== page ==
Characters Discussed (Cyclopedia of Literary Characters, Revised Third Edition)
Aeneas (ee-NEE-uhs), the legendary progenitor of the Roman rulers whose son Ascanius, in fulfillment of a prophecy, founded Alba Longa and whose later descendants, Romulus and Remus, founded Rome. The son of Venus and of Anchises, the king of Dardanus, Aeneas is somewhat more diffident than the warrior heroes of other ancient epics, and he displays the Latin virtues of moderation and filial devotion. Only occasionally does he indulge in righteous indignation. Twice during the siege of Troy, he is saved from death by the intervention of his divine mother. After the fall of the city, he flees, carrying his aged father on his shoulders and leading his son Ascanius by the hand. In the confusion, his devoted wife Creusa is lost. Aeneas searches for her in vain until her shade appears to tell him that he will find his destiny in a distant land. After long wandering, Aeneas and his small band of followers arrive in Italy, where he engages in warfare with the people of Latium and Rutuli. Eventually, a truce is arranged and he marries Lavinia, the daughter of King Latinus. In her honor, he founds the city of Lavinium.
Anchises (an-KI-seez), the king of Dardanus, King Priam’s ally in the Trojan War, and the father of Aeneas. A man of great wisdom, he guides his son through many dangers during the wanderings of Aeneas and his followers from Troy to...
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Themes and Characters
One of the most discussed ideas in the Aeneid is commonly termed the "Imperial Theme" and concerns the glory and significance of the Roman Empire. For a long time, the poem was considered the cleverest piece of propaganda for Rome ever created. However, modern scholars have noted how sympathetically Vergil treats the enemies of Aeneas and contend that Vergil could not have intended his work as mere propaganda. Perhaps it would be fair to say that Vergil believed the founding of Rome to be divinely fated, but also realized how much sacrifice was necessary in the achievement.
Sacrifice is another major theme in the work. Aeneas, in effect, sacrifices all that he holds dear in order to settle his people in a new land and establish a line of kings that eventually produces Romulus and Remus, the legendary founders of Rome. In one moving episode, in which the theme of sacrifice takes on a special poignancy, Aeneas abandons a comfortable life and his true love, Queen Dido of Carthage, when a messenger of the gods demands that he leave to complete his mission. Possibly because he spent years studying the Stoic philosophy, Vergil greatly emphasizes the necessity of doing one's duty, no matter what the cost. Thus, Aeneas follows the calling of his duty at great personal sacrifice.
After Aeneas leaves Carthage, pays funereal homage to his father, Anchises, and visits the Underworld, the wandering Trojans reach Italy, which by portents is...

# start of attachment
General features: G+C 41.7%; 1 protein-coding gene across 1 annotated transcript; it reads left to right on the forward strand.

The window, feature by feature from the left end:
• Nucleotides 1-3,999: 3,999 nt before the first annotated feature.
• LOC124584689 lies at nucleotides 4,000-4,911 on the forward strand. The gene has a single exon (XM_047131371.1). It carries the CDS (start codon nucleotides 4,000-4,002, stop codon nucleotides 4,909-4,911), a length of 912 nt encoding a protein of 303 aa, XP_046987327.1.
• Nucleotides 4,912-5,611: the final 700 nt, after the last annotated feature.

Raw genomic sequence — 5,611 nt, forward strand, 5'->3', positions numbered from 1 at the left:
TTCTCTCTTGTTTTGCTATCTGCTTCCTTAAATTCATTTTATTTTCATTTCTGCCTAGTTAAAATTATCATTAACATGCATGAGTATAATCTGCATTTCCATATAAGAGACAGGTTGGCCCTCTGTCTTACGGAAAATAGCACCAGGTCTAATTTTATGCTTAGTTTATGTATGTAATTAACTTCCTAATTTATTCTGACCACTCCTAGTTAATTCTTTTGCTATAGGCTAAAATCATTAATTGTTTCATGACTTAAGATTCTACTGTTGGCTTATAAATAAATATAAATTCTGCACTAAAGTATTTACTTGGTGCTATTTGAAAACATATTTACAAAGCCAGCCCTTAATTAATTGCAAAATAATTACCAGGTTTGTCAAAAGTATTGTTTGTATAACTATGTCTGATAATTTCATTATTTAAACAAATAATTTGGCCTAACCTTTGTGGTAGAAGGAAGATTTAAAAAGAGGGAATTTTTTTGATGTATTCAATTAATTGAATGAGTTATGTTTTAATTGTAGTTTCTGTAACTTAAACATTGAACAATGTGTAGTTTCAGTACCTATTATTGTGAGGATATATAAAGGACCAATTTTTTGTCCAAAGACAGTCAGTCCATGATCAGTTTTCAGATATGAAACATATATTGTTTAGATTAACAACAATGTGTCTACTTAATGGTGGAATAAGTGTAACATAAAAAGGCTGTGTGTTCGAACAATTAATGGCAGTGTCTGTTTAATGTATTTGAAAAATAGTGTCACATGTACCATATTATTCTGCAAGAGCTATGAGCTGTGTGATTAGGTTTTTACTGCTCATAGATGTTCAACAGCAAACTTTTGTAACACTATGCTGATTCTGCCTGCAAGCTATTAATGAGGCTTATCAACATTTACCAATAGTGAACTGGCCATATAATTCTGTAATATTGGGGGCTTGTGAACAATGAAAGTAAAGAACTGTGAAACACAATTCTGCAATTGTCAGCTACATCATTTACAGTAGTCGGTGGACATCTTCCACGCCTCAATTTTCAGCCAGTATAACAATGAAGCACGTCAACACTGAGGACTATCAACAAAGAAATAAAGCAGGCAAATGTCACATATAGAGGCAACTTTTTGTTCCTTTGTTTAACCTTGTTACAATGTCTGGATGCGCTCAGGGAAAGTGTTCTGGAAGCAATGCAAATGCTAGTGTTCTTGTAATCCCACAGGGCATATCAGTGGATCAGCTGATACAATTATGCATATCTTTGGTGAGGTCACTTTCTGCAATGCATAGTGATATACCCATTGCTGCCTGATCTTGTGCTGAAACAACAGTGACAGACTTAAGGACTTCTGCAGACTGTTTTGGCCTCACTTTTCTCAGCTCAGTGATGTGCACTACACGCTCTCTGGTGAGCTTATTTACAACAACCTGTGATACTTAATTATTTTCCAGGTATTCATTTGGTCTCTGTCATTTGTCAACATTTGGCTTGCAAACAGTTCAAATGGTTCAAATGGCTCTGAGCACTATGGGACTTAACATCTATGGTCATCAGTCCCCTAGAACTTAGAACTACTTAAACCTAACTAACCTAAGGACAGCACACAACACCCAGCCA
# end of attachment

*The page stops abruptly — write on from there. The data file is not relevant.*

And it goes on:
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Prince of Troy and chief protagonist of this work. There are as many readings of his character as there are readers of The Aeneid. Virgil's narrative repeatedly puts Aeneas into situations in which he finds his duty to the gods and to the future in conflict with his own personal desires, freedom, and autonomy—when he wants to stay with Dido, Queen of Carthage, for example, and the god Jupiter sends a messenger reminding him that it is his destiny to leave and lead his people on to Italy.
Aeneas often seems to be confused about what he should do. He sometimes makes choices that seem clearly wrong to many readers. The classic epic pattern generally shows its protagonist becoming a true hero by learning through experience the importance of wisdom, tolerance, compromise, and justice. While Aeneus shows these qualities intermittently, some interpretations of the Aeneid indicate that at the end all his painfully acquired knowledge is thrown away in an act of bloody and violent revenge when he slays Turnus in a rage.
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Widow of Hector, given as a prize of war to Pyrrhus, the son of Achilles. She later marries Helenus. In a twist of fate, they come to reign over part of Pyrrhus's kingdom after Pyrrhus is killed by Orestes, son of Agamemnon. She never forgets either her adored Hector, or their little boy Astyanax, whom the victorious Greek threw from the walls of Troy for fear he would grow up and avenge his father.
The god of the winds. He is indebted to Juno for his role among the gods, and at Juno's request causes the storm that drives Aeneas's fleet onto the coast of North Africa in Book 1.
Latinus's wife. The goddess Juno encourages her to think of Aeneas and the newly-arrived Trojans as dangerous interlopers on Italian soil. She opposes the proposed match between Aeneas and her daughter Lavinia.
A prince of Troy, Aeneas's father and Priam's second cousin. Aeneas is the son of a union between Anchises and the goddess Venus. One tradition holds that Jupiter crippled Anchises with a thunderbolt when he boasted of being Venus's lover.
Dido's sister. She persuades Dido that an alliance with Aeneas is in her own best interests as well as those of her city, Carthage.
The son of Aeneas and Creusa. The Roman tribe (extended family) of Julius claims him as an ancestor. He is the founder of Alba. His boyish...
(The entire section is 1820 words.)